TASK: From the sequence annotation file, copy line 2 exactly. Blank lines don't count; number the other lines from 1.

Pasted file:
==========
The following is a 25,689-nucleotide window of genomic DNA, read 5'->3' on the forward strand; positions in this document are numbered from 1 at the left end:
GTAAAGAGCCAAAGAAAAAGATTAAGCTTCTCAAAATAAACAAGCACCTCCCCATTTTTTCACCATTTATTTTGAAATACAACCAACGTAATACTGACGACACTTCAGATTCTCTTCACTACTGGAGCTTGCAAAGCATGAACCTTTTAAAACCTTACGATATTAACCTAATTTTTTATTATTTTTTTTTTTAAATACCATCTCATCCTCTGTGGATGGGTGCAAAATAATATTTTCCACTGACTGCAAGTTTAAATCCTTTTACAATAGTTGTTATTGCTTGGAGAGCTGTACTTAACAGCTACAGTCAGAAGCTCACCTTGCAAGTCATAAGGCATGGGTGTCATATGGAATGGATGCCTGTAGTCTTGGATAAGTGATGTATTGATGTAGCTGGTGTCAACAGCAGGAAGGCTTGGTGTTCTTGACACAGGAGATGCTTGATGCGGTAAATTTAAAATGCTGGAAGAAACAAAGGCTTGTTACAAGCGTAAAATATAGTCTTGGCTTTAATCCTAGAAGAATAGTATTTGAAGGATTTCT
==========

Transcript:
GTAAAGAGCCAAAGAAAAAGATTAAGCTTCTCAAAATAAACAAGCACCTCCCCATTTTTTCACCATTTATTTTGAAATACAACCAACGTAATACTGACGACACTTCAGATTCTCTTCACTACTGGAGCTTGCAAAGCATGAACCTTTTAAAACCTTACGATATTAACCTAATTTTTTATTATTTTTTTTTTTAAATACCATCTCATCCTCTGTGGATGGGTGCAAAATAATATTTTCCACTGACTGCAAGTTTAAATCCTTTTACAATAGTTGTTATTGCTTGGAGAGCTGTACTTAACAGCTACAGTCAGAAGCTCACCTTGCAAGTCATAAGGCATGGGTGTCATATGGAATGGATGCCTGTAGTCTTGGATAAGTGATGTATTGATGTAGCTGGTGTCAACAGCAGGAAGGCTTGGTGTTCTTGACACAGGAGATGCTTGATGCGGTAAATTTAAAATGCTGGAAGAAACAAAGGCTTGTTACAAGCGTAAAATATAGTCTTGGCTTTAATCCTAGAAGAATAGTATTTGAAGGATTTCT